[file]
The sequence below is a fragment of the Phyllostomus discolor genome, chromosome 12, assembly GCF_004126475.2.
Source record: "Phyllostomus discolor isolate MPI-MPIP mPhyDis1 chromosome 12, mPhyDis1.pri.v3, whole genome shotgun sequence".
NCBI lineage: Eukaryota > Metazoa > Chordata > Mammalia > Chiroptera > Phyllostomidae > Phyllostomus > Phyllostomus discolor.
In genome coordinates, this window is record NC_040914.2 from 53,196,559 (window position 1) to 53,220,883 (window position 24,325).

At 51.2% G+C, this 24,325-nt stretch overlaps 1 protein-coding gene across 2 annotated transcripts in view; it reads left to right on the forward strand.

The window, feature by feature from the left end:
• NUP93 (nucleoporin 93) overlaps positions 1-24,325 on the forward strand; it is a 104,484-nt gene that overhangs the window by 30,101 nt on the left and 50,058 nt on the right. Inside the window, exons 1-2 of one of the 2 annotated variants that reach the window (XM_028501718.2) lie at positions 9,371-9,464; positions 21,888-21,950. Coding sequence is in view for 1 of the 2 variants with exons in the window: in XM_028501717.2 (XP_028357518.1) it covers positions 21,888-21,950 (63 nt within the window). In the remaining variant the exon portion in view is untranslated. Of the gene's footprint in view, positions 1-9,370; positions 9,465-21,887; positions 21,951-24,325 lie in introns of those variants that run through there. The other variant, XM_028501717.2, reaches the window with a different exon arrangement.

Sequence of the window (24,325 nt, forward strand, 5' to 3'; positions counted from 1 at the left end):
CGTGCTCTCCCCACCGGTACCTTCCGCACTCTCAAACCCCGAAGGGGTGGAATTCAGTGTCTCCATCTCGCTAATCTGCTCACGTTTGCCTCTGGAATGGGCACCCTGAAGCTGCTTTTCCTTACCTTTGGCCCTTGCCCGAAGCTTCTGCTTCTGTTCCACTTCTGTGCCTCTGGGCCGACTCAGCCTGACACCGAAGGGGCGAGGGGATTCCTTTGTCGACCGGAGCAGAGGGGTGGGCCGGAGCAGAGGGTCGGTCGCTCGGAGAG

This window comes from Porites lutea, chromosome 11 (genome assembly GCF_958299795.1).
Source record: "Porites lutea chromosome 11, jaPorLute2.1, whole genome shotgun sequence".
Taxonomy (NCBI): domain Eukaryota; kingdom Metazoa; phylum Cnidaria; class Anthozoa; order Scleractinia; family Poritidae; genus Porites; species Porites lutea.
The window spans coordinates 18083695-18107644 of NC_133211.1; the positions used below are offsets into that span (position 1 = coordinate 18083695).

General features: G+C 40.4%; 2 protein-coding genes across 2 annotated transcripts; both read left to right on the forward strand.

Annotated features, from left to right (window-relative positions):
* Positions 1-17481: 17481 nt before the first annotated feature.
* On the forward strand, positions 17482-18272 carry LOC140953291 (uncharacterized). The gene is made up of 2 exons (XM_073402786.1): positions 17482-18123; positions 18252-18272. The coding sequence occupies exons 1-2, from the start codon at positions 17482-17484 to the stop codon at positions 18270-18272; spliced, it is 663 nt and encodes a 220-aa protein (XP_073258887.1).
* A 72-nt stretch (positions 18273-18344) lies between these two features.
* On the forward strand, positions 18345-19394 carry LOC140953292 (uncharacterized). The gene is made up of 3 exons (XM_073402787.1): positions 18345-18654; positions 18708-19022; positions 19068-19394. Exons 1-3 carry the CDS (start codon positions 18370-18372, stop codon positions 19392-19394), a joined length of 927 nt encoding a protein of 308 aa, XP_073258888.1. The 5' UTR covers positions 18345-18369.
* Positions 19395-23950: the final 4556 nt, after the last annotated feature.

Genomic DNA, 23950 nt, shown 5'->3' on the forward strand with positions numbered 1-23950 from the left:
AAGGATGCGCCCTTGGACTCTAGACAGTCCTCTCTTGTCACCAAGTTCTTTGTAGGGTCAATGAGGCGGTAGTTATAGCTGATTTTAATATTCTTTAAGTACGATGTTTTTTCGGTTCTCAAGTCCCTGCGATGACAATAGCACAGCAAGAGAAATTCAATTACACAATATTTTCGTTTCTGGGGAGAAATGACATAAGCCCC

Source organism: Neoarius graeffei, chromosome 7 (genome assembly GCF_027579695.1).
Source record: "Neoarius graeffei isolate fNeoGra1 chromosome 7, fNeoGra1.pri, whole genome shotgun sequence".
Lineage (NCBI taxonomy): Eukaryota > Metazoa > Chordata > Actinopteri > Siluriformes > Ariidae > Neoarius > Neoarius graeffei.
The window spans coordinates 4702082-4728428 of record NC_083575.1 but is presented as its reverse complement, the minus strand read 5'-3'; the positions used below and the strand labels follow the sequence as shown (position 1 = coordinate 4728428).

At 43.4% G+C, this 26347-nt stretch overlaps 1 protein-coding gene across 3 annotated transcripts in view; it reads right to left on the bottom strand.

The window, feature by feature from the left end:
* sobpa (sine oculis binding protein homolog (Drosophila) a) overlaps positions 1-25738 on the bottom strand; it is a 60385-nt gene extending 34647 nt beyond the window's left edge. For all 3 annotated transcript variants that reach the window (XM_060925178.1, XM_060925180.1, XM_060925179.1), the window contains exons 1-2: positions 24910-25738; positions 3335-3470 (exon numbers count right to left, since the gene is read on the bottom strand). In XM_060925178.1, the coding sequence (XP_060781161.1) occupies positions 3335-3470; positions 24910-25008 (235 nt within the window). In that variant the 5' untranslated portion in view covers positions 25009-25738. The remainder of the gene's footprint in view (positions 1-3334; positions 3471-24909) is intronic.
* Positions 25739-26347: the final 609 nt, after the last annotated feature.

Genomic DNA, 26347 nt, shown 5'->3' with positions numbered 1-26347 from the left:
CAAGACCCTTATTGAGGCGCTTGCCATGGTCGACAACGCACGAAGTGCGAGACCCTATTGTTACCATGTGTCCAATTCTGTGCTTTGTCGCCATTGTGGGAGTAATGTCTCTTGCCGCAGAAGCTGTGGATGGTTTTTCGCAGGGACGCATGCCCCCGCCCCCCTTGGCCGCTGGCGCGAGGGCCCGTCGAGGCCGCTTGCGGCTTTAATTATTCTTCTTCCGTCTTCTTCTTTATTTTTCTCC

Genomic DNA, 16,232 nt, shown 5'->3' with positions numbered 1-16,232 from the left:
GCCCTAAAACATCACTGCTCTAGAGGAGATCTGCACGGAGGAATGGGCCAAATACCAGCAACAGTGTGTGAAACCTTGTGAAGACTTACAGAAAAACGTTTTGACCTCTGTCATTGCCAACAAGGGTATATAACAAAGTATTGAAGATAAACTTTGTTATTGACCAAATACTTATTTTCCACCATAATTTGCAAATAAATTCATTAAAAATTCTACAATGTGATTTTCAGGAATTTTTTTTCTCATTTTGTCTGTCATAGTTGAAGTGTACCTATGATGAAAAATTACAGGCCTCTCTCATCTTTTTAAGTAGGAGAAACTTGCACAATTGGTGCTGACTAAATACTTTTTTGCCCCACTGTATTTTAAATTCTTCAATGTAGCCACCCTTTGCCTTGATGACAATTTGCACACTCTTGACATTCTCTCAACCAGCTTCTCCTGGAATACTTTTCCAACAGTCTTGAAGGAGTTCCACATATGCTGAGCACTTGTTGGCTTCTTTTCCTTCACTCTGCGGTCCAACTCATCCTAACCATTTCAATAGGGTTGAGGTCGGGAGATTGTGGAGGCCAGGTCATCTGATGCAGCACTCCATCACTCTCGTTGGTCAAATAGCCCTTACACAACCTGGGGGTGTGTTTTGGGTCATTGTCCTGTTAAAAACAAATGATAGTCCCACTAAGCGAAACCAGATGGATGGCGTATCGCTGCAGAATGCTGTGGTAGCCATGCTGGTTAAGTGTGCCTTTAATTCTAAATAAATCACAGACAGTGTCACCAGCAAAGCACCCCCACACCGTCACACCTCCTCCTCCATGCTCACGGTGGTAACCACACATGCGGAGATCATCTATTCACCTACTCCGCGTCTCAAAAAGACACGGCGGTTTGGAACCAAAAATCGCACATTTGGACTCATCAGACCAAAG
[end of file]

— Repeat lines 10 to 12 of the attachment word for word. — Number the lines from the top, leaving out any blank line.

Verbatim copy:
This window comes from Porites lutea, chromosome 11 (genome assembly GCF_958299795.1).
Source record: "Porites lutea chromosome 11, jaPorLute2.1, whole genome shotgun sequence".
Taxonomy (NCBI): domain Eukaryota; kingdom Metazoa; phylum Cnidaria; class Anthozoa; order Scleractinia; family Poritidae; genus Porites; species Porites lutea.